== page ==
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How to Do an Incline Push-Up

If You Want to Build to a Push-Up, This Is the Modification You Should Be Doing

Mastering a push-up is no easy feat. The classic bodyweight move challenges your abs and upper body all at once, and requires a tremendous amount of strength and control. While doing push-ups on your knees is a classic modification, it's not the most effective in helping you build up the strength to perform the exercise on your toes. To be honest, doing push-ups on your knees will only really help you get better at just that — doing push-ups on your knees. The best modification is one that mimics the same movement, while simultaneously activating all of the same muscle groups.

Performing negative push-ups is an ideal modification to get you to a full push-up, but can still feel challenging for beginners. If this sounds like you, opt for an incline push-up, said Austin Lopez, BS, CSCS, and personal trainer at DIAKADI. It stresses your body in the same way as a traditional push-up, but takes some of the weight out of it due to the angle.

  • Start in plank position, placing your palms on a stable surface like a wall, chair, kitchen counter, back of couch, or bench. Keep your arms and legs straight with weight on your toes, shoulders above the wrists, and core engaged.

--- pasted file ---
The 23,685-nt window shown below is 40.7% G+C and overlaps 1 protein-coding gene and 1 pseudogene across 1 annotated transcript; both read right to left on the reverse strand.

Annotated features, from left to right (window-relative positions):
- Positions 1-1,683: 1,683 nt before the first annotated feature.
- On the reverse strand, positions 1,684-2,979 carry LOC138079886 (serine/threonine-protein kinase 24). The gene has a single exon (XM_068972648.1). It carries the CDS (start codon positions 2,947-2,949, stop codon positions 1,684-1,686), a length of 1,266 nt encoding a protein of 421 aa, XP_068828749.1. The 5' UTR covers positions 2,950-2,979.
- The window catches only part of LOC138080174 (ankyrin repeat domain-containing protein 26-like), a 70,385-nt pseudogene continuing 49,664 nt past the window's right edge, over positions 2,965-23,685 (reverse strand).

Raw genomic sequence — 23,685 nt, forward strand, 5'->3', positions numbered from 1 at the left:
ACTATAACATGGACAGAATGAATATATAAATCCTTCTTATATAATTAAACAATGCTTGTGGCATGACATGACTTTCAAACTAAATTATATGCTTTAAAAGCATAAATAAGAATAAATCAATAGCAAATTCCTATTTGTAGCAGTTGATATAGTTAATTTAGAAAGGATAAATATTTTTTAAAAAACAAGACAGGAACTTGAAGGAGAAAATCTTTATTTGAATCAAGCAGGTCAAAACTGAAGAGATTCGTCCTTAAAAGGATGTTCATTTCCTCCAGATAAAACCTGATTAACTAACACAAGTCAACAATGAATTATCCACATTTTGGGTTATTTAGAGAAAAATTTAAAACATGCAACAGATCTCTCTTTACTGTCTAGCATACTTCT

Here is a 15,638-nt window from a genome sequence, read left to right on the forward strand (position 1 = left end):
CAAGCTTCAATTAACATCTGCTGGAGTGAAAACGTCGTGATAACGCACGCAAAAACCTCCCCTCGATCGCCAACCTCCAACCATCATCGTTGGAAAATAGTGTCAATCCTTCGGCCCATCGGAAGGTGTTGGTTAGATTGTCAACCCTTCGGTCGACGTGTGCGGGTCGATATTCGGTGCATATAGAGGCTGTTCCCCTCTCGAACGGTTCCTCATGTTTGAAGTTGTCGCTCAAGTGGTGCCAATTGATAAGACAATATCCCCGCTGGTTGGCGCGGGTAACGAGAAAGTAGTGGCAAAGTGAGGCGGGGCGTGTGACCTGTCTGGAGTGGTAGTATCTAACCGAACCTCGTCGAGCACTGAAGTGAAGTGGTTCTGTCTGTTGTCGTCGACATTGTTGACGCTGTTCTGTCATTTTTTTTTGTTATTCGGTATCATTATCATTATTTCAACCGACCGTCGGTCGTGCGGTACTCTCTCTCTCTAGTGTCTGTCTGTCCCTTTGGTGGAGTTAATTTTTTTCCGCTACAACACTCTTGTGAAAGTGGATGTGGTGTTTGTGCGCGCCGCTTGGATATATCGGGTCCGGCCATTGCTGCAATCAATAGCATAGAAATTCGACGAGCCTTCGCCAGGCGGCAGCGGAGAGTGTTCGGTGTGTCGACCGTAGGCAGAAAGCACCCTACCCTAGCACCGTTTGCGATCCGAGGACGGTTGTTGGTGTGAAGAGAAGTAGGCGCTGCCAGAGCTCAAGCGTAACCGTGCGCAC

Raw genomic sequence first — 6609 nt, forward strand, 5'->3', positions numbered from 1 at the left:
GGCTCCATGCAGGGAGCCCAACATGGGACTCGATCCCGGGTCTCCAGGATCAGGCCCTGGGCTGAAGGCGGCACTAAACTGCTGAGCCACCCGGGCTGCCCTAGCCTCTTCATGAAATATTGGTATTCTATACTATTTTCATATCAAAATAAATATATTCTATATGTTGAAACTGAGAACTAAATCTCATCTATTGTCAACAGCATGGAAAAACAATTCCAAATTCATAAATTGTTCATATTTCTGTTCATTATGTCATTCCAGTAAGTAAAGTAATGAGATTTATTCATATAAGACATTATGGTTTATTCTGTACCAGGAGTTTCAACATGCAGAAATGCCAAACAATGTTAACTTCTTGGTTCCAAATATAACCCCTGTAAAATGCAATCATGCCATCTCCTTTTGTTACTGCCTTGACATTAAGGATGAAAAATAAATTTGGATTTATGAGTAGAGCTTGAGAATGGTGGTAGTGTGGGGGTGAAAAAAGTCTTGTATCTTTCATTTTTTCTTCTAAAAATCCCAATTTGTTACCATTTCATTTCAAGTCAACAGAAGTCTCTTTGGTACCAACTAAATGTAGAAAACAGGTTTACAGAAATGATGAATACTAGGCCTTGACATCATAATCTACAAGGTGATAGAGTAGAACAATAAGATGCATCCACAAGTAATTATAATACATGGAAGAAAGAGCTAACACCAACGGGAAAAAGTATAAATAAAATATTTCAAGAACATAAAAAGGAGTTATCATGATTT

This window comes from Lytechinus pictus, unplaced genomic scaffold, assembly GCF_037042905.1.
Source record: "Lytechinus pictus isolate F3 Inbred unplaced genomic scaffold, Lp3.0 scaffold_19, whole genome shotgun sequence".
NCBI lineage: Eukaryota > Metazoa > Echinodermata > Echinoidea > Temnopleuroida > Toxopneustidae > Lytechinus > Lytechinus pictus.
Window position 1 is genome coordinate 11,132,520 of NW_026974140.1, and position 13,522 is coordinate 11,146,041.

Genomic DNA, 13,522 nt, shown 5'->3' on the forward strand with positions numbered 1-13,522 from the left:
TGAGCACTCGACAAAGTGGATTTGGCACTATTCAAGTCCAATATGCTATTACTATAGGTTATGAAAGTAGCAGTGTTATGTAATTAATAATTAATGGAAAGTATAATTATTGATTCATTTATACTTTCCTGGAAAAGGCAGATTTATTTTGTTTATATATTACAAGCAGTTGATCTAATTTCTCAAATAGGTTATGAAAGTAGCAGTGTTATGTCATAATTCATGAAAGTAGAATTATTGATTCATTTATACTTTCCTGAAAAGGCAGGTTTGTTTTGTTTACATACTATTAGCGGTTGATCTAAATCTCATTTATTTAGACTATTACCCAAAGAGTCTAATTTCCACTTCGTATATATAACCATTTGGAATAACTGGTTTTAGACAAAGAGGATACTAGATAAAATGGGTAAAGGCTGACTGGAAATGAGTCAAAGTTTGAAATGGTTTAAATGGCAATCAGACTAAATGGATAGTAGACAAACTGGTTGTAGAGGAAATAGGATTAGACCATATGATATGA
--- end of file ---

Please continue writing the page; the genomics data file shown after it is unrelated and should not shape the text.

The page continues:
• Take a breath in, and as you exhale, bend your elbows out to the sides and lower your torso in one piece (it's common to leave your pelvis behind, aka sticking your butt out) toward your hands. Stop when your shoulders are in line with your elbows. Inhale and straighten your arms to return to your starting position. This counts as one rep.
  • Perform three sets of 8-12 reps.

As you become stronger and progress in the move, lower your incline until eventually you will be able to perform them parallel to the floor. If using a wall, take a step or two back to increase the angle.

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